AriZona also worked to attract value purchases by pre-pricing 25 flavors of its teas at $1.00 or less.
In March, AriZona partnered with Fairfield, CT-based Bigelow Tea to produce a new line of organic green teas for the RTD marketplace—they showcase Bigelow’s innovation in the specialty tea industry and AriZona’s prowess in RTD. As for the timing of the partnership, the companies pointed to the fact that specialty green hot tea has grown 36% over the past five years, with Bigelow being the top-selling green tea brand in the country.
The pair’s product line spans four products: Organic Green Tea Acai White Cranberry, Organic Green Tea Original Green, Organic Green Tea Lemon Ginger, and Organic Green Tea Mango Lychee. The teas are rich in antioxidants, loaded with vitamins C, B3, B5, B6 and B12, have no artificial flavors, colors or preservatives, and are sweetened with organic sugar cane.
“Working with AriZona is refreshing and fun,” said Cindi Bigelow, president of Bigelow Tea. “Instead of following the standard business model, they run their business according to their own rules…and that means making a delicious product for great value in outstanding packaging. They never release a new product without the owner truly liking it! I think that is unusual in today’s marketplace but it’s exactly what we do at Bigelow. That is our entire focus—to make the best tasting teas at a price people can afford in attractive and protective packaging.”
In addition to innovative partnerships, the category has also broadened its appeal to a previously untapped consumer base: children.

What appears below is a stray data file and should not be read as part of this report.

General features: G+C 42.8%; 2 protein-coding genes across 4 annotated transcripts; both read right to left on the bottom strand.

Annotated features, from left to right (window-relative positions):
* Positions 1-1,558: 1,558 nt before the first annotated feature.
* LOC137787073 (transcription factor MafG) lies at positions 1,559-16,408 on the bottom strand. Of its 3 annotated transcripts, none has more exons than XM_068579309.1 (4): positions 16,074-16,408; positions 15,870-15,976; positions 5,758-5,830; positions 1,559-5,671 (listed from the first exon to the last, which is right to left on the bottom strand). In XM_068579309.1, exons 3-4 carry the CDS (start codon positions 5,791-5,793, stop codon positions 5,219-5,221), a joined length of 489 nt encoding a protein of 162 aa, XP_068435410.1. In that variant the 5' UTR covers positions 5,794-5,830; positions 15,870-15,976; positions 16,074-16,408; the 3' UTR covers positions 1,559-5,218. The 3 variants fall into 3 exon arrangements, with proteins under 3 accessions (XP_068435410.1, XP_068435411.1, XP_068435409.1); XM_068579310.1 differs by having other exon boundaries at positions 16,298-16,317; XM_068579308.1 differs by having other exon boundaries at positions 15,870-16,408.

In January, Novato, CA-based Republic of Tea broadened its product offerings to include a new lineup of herbal brewed teas for children. Little Citizens’ Herb Teas can be consumed hot or iced and are naturally caffeine-free and Fair Trade Certified by TransFair USA. The collection is comprised of three flavors: Strawberry Vanilla Tea, Tangerine Tea and Apple Cherry Tea. This line is made from organic rooibos. Also known as red tea, the naturally caffeine-free, antiallergenic herb from South Africa is recognized for its antioxidant properties and, according to the company, as an aid to the immune system. The products pair rooibos with “only the highest quality herbs (not standard commodity tea herbs)” and all-natural ingredients.
“The segment is clearly dividing into sub-segments, one favoring health and another appealing to America’s long-term desire for a sweetened beverage,” surmised Mr. Simrany. “There are even further divisions beginning to appear in the areas of fortification and even in the areas of energy, organics and alignment with social causes. Of course, not all of these sub-segments will ultimately blossom into viable business opportunities, but the universe for portable beverages is immense and many will likely catch on.”
Mr. Simrany added that the Tea Council is currently working on a global initiative to create a set of tea standards designed to “improve the quality of tea through the establishment of minimum standards while raising the importance of adherence to important social issues such as concern for people, the environment, operational standards and the sustainability of the business.” Although in its early stages, Mr. Simrany said there’s been an “extraordinary level of cooperation relative to the implementation of these initiatives from the International tea community.”